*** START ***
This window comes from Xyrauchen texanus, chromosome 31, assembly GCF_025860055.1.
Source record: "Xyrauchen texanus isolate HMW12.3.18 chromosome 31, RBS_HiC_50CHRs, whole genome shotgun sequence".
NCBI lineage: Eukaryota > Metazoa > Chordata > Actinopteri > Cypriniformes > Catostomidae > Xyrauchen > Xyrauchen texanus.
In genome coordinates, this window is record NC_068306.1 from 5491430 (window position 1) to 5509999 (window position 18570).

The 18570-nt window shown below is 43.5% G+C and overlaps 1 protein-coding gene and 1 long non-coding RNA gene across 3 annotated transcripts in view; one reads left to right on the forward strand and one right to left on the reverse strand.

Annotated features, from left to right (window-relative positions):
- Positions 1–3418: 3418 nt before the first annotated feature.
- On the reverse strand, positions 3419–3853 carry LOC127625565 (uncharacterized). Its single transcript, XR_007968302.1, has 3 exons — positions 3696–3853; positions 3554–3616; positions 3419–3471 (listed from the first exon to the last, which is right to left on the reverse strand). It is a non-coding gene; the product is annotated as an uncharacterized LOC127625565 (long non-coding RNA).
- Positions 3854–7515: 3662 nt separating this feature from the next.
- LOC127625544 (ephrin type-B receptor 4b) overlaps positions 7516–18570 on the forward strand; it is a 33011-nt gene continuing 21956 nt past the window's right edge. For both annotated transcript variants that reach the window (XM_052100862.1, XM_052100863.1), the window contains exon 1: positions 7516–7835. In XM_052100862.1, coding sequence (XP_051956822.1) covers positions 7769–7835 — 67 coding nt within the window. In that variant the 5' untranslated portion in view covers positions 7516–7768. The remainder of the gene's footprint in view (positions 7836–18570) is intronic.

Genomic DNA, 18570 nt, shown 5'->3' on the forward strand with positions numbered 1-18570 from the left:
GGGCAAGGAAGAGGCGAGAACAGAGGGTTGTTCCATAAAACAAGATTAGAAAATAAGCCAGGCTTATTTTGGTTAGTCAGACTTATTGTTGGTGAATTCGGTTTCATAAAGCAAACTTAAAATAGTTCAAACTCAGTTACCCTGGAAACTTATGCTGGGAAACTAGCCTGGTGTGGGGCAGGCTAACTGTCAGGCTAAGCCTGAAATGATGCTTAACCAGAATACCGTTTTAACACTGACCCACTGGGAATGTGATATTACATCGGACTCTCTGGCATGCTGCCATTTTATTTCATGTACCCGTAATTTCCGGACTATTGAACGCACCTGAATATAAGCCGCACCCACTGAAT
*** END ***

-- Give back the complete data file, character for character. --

This window comes from Xyrauchen texanus, chromosome 31, assembly GCF_025860055.1.
Source record: "Xyrauchen texanus isolate HMW12.3.18 chromosome 31, RBS_HiC_50CHRs, whole genome shotgun sequence".
NCBI lineage: Eukaryota > Metazoa > Chordata > Actinopteri > Cypriniformes > Catostomidae > Xyrauchen > Xyrauchen texanus.
In genome coordinates, this window is record NC_068306.1 from 5491430 (window position 1) to 5509999 (window position 18570).

The 18570-nt window shown below is 43.5% G+C and overlaps 1 protein-coding gene and 1 long non-coding RNA gene across 3 annotated transcripts in view; one reads left to right on the forward strand and one right to left on the reverse strand.

Annotated features, from left to right (window-relative positions):
- Positions 1–3418: 3418 nt before the first annotated feature.
- On the reverse strand, positions 3419–3853 carry LOC127625565 (uncharacterized). Its single transcript, XR_007968302.1, has 3 exons — positions 3696–3853; positions 3554–3616; positions 3419–3471 (listed from the first exon to the last, which is right to left on the reverse strand). It is a non-coding gene; the product is annotated as an uncharacterized LOC127625565 (long non-coding RNA).
- Positions 3854–7515: 3662 nt separating this feature from the next.
- LOC127625544 (ephrin type-B receptor 4b) overlaps positions 7516–18570 on the forward strand; it is a 33011-nt gene continuing 21956 nt past the window's right edge. For both annotated transcript variants that reach the window (XM_052100862.1, XM_052100863.1), the window contains exon 1: positions 7516–7835. In XM_052100862.1, coding sequence (XP_051956822.1) covers positions 7769–7835 — 67 coding nt within the window. In that variant the 5' untranslated portion in view covers positions 7516–7768. The remainder of the gene's footprint in view (positions 7836–18570) is intronic.

Genomic DNA, 18570 nt, shown 5'->3' on the forward strand with positions numbered 1-18570 from the left:
GGGCAAGGAAGAGGCGAGAACAGAGGGTTGTTCCATAAAACAAGATTAGAAAATAAGCCAGGCTTATTTTGGTTAGTCAGACTTATTGTTGGTGAATTCGGTTTCATAAAGCAAACTTAAAATAGTTCAAACTCAGTTACCCTGGAAACTTATGCTGGGAAACTAGCCTGGTGTGGGGCAGGCTAACTGTCAGGCTAAGCCTGAAATGATGCTTAACCAGAATACCGTTTTAACACTGACCCACTGGGAATGTGATATTACATCGGACTCTCTGGCATGCTGCCATTTTATTTCATGTACCCGTAATTTCCGGACTATTGAACGCACCTGAATATAAGCCGCACCCACTGAAT